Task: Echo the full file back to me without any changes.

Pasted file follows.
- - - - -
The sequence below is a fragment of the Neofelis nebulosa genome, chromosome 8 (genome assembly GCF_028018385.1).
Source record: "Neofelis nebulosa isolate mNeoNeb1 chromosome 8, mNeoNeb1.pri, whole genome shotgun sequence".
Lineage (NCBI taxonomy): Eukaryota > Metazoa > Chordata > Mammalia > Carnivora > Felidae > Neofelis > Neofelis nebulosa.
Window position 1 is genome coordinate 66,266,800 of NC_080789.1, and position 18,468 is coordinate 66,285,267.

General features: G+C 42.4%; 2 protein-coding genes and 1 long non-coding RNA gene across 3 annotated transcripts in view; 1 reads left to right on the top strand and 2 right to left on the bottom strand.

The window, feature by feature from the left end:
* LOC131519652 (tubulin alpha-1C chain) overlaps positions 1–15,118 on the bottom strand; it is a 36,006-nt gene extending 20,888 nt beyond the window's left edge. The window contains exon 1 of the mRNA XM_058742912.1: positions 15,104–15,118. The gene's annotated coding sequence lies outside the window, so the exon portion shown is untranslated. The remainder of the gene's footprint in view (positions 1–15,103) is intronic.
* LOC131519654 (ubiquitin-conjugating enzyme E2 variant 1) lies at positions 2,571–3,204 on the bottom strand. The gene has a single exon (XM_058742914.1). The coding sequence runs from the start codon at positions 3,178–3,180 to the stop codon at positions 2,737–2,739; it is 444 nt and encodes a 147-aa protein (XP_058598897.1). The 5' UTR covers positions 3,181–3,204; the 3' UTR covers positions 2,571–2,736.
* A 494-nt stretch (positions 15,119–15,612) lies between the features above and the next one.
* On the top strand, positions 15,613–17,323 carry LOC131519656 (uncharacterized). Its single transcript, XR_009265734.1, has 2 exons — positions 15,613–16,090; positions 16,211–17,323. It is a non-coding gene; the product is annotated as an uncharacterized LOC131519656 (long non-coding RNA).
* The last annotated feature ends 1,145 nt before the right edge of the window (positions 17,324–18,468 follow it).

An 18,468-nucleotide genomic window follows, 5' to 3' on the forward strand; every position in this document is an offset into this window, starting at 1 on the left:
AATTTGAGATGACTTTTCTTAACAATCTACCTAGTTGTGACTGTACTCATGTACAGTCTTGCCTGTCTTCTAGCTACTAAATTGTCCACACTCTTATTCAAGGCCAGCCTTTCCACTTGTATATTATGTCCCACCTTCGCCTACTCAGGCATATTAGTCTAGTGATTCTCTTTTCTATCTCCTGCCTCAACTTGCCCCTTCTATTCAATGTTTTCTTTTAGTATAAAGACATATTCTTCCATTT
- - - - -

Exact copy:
The sequence below is a fragment of the Neofelis nebulosa genome, chromosome 8 (genome assembly GCF_028018385.1).
Source record: "Neofelis nebulosa isolate mNeoNeb1 chromosome 8, mNeoNeb1.pri, whole genome shotgun sequence".
Lineage (NCBI taxonomy): Eukaryota > Metazoa > Chordata > Mammalia > Carnivora > Felidae > Neofelis > Neofelis nebulosa.
Window position 1 is genome coordinate 66,266,800 of NC_080789.1, and position 18,468 is coordinate 66,285,267.

General features: G+C 42.4%; 2 protein-coding genes and 1 long non-coding RNA gene across 3 annotated transcripts in view; 1 reads left to right on the top strand and 2 right to left on the bottom strand.

The window, feature by feature from the left end:
* LOC131519652 (tubulin alpha-1C chain) overlaps positions 1–15,118 on the bottom strand; it is a 36,006-nt gene extending 20,888 nt beyond the window's left edge. The window contains exon 1 of the mRNA XM_058742912.1: positions 15,104–15,118. The gene's annotated coding sequence lies outside the window, so the exon portion shown is untranslated. The remainder of the gene's footprint in view (positions 1–15,103) is intronic.
* LOC131519654 (ubiquitin-conjugating enzyme E2 variant 1) lies at positions 2,571–3,204 on the bottom strand. The gene has a single exon (XM_058742914.1). The coding sequence runs from the start codon at positions 3,178–3,180 to the stop codon at positions 2,737–2,739; it is 444 nt and encodes a 147-aa protein (XP_058598897.1). The 5' UTR covers positions 3,181–3,204; the 3' UTR covers positions 2,571–2,736.
* A 494-nt stretch (positions 15,119–15,612) lies between the features above and the next one.
* On the top strand, positions 15,613–17,323 carry LOC131519656 (uncharacterized). Its single transcript, XR_009265734.1, has 2 exons — positions 15,613–16,090; positions 16,211–17,323. It is a non-coding gene; the product is annotated as an uncharacterized LOC131519656 (long non-coding RNA).
* The last annotated feature ends 1,145 nt before the right edge of the window (positions 17,324–18,468 follow it).

An 18,468-nucleotide genomic window follows, 5' to 3' on the forward strand; every position in this document is an offset into this window, starting at 1 on the left:
AATTTGAGATGACTTTTCTTAACAATCTACCTAGTTGTGACTGTACTCATGTACAGTCTTGCCTGTCTTCTAGCTACTAAATTGTCCACACTCTTATTCAAGGCCAGCCTTTCCACTTGTATATTATGTCCCACCTTCGCCTACTCAGGCATATTAGTCTAGTGATTCTCTTTTCTATCTCCTGCCTCAACTTGCCCCTTCTATTCAATGTTTTCTTTTAGTATAAAGACATATTCTTCCATTT